The Renewable  Energy Association chief executive Nina Skorupska added: ‘How can a Government claiming to support both localism and renewable energy suggest doing away with the only policy tool that enables local authorities to promote the use of renewables in new housing’. 

Previous story (AJ 12.11.2012)

Code for Sustainable Homes under threat in standards shake-up

Code for Sustainable Homes, energy performance certificates and sustainable drainage requirements could be loosened - but Part L tightened.

Speaking at the UK Passivhaus Conference last week, Bob Ledsome of the Department for Communities and Local Government suggested that ‘Part L requirements for new homes represent an additional cost on house builders of £103million annually, reflecting an uplift per unit of £1,000’.

He also confirmed that ‘the Code for Sustainable Homes currently remains the governments chosen method for determining the sustainability of new homes’.

However, the government has pledged to remove unnecessary burdens and bureaucracy. Ledsome suggested that to achieve this ‘some elements of the code may be incorporated into the new building regulations’.

The government’s housing standards review will target any requirement that can be applied through planning policies, including all building regulations and approved documents, in a bid to cut house building red tape and boost growth.

The Code for Sustainable Homes and requirements for energy performance certificates are set to be under scrutiny.

The review’s terms of reference states ‘the aim is to achieve tangible deregulation, to enable quality and sustainable housing developments to be brought forward more easily’.

Changes to Part L are due to come into force in October 2013, this is following the deregulation changes which are proposed for April 2013.

Commenting on the proposals, WSP’s sustainability director, David Bowness said: ‘The Government seems to have made the misplaced assumption that building regulations represent red tape. The majority actually serve to ensure a safe, warm, durable home for the general public who will invest a significant part of their working life paying them off.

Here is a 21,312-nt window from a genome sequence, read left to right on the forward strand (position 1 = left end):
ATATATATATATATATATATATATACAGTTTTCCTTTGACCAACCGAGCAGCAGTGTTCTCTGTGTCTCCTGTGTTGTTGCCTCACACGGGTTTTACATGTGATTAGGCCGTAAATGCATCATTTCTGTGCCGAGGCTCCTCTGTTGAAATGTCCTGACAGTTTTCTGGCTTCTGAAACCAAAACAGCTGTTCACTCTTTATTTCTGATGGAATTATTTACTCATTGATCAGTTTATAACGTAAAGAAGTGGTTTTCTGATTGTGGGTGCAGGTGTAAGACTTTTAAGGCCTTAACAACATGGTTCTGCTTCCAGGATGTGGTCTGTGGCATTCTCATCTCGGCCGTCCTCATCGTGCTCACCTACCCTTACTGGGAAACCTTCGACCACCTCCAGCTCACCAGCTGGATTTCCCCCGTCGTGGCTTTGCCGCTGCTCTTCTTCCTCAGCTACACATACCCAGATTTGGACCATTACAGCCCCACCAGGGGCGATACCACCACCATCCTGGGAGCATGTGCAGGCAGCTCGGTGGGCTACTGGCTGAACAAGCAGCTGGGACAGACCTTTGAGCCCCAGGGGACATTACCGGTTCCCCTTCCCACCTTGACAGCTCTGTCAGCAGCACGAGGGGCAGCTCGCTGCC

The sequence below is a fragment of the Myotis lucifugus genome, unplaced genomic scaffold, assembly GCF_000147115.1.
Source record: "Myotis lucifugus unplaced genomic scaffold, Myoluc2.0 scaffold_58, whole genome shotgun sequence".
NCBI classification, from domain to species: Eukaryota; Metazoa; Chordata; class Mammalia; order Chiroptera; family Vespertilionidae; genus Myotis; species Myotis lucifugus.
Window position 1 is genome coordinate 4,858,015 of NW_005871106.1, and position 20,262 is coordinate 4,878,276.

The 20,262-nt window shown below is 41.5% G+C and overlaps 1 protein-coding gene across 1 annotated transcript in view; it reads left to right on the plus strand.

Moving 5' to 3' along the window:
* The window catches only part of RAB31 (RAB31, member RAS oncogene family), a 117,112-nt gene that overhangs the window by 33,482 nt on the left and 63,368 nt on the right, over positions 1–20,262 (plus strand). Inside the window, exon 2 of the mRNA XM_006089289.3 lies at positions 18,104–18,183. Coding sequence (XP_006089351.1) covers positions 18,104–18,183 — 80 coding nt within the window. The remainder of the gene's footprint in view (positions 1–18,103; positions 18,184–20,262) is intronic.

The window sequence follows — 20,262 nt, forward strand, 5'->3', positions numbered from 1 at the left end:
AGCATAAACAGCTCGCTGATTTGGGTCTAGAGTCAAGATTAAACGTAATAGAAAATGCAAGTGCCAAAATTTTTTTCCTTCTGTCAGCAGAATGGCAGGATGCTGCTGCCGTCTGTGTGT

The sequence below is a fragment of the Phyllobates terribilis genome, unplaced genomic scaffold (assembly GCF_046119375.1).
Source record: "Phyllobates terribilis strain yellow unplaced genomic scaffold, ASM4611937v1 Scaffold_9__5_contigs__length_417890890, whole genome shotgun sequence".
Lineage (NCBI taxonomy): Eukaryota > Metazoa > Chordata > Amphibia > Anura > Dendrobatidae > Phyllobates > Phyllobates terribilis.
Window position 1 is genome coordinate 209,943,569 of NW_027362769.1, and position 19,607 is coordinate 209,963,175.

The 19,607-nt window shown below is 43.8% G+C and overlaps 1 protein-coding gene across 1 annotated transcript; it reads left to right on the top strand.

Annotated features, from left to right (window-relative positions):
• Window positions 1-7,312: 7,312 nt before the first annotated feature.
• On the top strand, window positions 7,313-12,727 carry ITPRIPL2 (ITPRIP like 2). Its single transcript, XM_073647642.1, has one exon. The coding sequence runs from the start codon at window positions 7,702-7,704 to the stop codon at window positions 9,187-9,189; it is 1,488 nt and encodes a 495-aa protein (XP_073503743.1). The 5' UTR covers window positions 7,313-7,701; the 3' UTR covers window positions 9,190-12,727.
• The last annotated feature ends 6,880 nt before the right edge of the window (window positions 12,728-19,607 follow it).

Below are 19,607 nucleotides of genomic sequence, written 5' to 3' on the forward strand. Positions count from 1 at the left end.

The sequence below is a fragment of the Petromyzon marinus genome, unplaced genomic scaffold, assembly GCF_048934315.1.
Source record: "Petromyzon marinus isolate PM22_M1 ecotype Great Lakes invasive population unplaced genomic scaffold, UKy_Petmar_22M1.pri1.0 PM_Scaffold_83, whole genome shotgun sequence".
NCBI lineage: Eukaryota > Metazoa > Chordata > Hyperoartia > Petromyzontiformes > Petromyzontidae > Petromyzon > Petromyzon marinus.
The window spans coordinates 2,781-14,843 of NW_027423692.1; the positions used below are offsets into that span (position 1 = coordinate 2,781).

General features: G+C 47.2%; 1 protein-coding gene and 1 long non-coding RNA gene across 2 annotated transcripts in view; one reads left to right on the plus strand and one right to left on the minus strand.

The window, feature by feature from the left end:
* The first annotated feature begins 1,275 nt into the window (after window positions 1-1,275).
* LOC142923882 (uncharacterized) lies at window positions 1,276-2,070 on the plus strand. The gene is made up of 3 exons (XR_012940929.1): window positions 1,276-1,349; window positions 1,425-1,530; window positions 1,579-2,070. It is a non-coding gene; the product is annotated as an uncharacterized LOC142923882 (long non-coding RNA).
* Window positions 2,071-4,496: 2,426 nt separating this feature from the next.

The Government has the misplaced assumption building regs represent red tape

‘Having already watered down the zero carbon homes regulations and the future Part L 2013 carbon emissions targets for domestic buildings earlier this year, the public could be forgiven for wondering whether this is really the “greenest government ever”.’

The Zero Carbon Hub has recommended that by 2020 at least 90 per cent of homes should perform better than their designed energy and carbon targets, this is in order to target the performance gap, yet it could be a hard ask. The new Part L will see a competence factor built into the regulations, incorporating overdesign to help developers achieve these new requirements.

James Pickard of Cartwright Pickard said: ‘We have a monotony of house builders in the UK. These are allowed to continue building despite consistently failing to meet standards. If these were car manufacturers they would have gone out of business long ago. As there is no requirement to test homes and make sure that they are meeting their designed requirements, these house builders can keep on building homes which are failing’.